People looking at the map of Sheppey might be surprised to see that it mentions two other Islands, those of Emley Island and the Isle of Harty. That is because some few hundred years ago, before the current seawalls were built, the above two islands were indeed seperated from Sheppey by part-tidal fleets Windmill Creek and The Dray at Elmley and Capel Fleet at Harty.
Let's start at Harty and if you look at the map below you can see most of Capel Fleet as it wriggles its way round the marshes, originally near Shellness in the east and off-map, at Windmill Creek in the west. Capel Fleet was tidal at both ends and for part of its length from each end and it was only the construction of the current seawalls that effectively dammed it's two ends and stopped the daily inward flow of seawater. Before that and for much of length it had on both sides, low counterwalls that would protect the flat marshes from regular flooding from either Spring tides or winter rains. If you walk about three quarters of a mile along the seawall from Shellness towards the Swale NNR you come to a sharp bend in the seawall and here you will be able to see why on the map, that Capel Fleet seems to end almost a mile short of the seawall.
Running away from the seawall and in a straight line across the nature reserve, is a low counterwall (see the photo below) and before the existing seawall was built this counterwall was in effect the old seawall bordering the tidal saltings as Capel Fleet ran inland. This counterwall was originally on both sides of the Fleet but only a few yards remains of the eastern side. What is interesting in the two photos below is the fact that the grazing land to the immediate right of the counterwall was originally saltings, exactly as there still are on the seaward side of the seawall. After the seawall effectively dammed off Capel Fleet from the sea these saltings gradually dried out and grassed over but there is still evidence snaking through the field, of the shallow depressions left of what would of originally been the deep and muddy reel-ways of the saltings. Sadly, all that remains of Capel Fleet for this stretch is a tiny ditch that seperates the nature reserve from the farmland alongside.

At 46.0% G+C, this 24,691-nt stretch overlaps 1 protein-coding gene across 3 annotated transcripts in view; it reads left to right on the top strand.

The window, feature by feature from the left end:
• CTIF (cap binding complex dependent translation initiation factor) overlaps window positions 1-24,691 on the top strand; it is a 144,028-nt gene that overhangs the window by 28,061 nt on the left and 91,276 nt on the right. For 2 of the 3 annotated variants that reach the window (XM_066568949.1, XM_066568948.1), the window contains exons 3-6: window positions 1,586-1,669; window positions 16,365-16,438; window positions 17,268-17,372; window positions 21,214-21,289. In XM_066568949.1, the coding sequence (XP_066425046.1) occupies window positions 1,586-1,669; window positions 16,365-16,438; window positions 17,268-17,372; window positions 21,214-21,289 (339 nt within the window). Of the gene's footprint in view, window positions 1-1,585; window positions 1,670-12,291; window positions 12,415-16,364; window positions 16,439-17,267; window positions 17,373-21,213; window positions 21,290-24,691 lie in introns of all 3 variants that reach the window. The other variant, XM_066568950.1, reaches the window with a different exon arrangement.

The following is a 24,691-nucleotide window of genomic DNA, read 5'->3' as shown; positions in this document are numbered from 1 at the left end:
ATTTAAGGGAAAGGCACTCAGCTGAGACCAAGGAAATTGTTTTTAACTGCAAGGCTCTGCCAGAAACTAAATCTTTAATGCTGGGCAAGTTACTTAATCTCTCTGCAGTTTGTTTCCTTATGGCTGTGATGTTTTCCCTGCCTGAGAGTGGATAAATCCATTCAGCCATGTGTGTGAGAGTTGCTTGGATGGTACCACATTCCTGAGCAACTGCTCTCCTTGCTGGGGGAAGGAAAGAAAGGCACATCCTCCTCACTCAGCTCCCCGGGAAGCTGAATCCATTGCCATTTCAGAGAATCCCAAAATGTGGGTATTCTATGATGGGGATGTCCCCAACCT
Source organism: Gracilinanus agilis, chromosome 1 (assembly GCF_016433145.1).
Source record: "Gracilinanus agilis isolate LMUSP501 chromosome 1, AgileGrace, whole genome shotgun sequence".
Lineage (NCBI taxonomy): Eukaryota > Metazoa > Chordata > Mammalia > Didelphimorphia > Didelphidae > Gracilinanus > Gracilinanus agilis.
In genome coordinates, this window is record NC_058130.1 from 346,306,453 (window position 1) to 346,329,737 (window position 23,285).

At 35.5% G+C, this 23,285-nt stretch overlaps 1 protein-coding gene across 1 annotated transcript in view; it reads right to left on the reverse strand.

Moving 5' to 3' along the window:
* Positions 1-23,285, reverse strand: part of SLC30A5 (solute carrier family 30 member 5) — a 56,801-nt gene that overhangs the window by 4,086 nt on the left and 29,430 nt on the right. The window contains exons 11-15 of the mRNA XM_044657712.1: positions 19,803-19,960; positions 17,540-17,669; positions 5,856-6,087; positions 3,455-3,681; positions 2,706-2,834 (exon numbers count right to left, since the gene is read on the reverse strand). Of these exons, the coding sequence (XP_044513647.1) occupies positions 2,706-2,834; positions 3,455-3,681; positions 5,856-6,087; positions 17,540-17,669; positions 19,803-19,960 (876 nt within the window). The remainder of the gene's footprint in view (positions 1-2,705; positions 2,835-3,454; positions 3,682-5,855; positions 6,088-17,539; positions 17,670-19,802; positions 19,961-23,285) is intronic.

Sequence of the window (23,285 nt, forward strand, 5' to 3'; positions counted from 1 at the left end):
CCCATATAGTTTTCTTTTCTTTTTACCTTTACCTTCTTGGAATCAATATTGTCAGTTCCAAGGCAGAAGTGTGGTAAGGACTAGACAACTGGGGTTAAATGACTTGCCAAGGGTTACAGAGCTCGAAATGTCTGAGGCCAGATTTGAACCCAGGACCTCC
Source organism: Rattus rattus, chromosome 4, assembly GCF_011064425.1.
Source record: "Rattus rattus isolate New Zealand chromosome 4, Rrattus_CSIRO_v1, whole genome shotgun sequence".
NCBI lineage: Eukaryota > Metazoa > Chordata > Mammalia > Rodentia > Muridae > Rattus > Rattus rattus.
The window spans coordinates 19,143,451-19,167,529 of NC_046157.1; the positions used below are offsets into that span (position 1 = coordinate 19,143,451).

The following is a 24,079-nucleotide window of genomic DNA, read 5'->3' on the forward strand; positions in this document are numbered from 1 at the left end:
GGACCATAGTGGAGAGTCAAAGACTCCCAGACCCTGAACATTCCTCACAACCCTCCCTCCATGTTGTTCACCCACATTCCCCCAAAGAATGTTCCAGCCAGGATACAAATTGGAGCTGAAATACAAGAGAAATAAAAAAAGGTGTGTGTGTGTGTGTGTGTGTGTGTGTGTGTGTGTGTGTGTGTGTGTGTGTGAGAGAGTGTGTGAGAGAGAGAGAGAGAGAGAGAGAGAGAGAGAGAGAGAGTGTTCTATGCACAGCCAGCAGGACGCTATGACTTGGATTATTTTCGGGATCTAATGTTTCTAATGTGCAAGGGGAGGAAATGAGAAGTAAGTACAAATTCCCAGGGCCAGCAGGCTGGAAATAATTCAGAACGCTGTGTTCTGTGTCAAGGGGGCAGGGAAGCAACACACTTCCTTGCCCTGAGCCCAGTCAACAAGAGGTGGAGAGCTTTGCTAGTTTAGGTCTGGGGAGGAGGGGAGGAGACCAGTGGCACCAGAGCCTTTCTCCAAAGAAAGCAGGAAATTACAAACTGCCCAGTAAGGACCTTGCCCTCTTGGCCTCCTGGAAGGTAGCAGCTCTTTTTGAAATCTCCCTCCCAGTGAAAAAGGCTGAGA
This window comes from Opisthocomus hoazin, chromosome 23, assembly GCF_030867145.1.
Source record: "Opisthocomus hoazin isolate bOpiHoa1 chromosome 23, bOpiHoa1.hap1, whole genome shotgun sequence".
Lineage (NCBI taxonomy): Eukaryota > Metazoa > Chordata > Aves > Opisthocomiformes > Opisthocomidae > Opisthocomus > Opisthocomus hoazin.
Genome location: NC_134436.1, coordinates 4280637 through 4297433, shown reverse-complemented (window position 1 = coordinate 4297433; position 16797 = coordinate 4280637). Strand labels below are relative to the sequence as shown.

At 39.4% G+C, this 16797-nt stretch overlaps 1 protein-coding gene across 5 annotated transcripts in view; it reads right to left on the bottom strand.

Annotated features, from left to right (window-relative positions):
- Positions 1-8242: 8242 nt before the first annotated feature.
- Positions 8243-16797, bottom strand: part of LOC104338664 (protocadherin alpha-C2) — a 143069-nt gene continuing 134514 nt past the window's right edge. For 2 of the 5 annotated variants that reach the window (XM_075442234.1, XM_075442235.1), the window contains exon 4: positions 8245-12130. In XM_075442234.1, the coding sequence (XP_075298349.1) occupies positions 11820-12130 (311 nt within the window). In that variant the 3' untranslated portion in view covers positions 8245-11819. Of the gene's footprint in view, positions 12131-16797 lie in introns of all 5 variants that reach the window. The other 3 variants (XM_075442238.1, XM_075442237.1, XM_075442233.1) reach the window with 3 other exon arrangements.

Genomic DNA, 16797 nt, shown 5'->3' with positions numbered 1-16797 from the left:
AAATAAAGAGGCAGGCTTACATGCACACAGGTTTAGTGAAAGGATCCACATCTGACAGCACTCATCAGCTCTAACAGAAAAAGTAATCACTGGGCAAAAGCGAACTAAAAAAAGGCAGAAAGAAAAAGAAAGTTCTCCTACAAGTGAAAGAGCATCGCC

So, this stretch of now non-existent Capel Fleet stretches across the nature reserve and across the new RSPB fields until it reaches the track running down from Muswell Manor and here it reaches the first remains of how it used to look and although its wide width is concealed now by wall to wall reed beds, it runs in its original form all the way round to the Raptor viewing Mound on the Harty Road. Between the Raptor Viewing Mound and Capel Corner at the foot of Capel Hill, it peters out again and is little more than a ditch that only re-floodes to its former width in very wet winters. However along this ditch-like stretch it is noticeably bordered on both sides by its original counterwalls and one of them serves two purposes, not only did it serves as a low counterwall to protect the marshes from being flooded by the Fleet, but its top also doubled up as the way across the marsh, it is the Harty Road. This explains why it is in such poor condition these days, it was only intended as a footpath and cart track, it was never built with foundations capable of sustaining the regular passage of huge and heavy farm tractors and lorries as it now has too.
Finally, and sorry about the darkness of the photo, at Capel Corner we see the last stretch of Capel Fleet in the form that it basically continues in all the way round to Windmill Creek and the seawall again. This is the Capel Fleet that most people are familiar with these days and is pretty much how it would of looked along its whole length once apon a time when it was creating the Isle of Harty.
(I will describe how Elmley Island was formed in Part Two)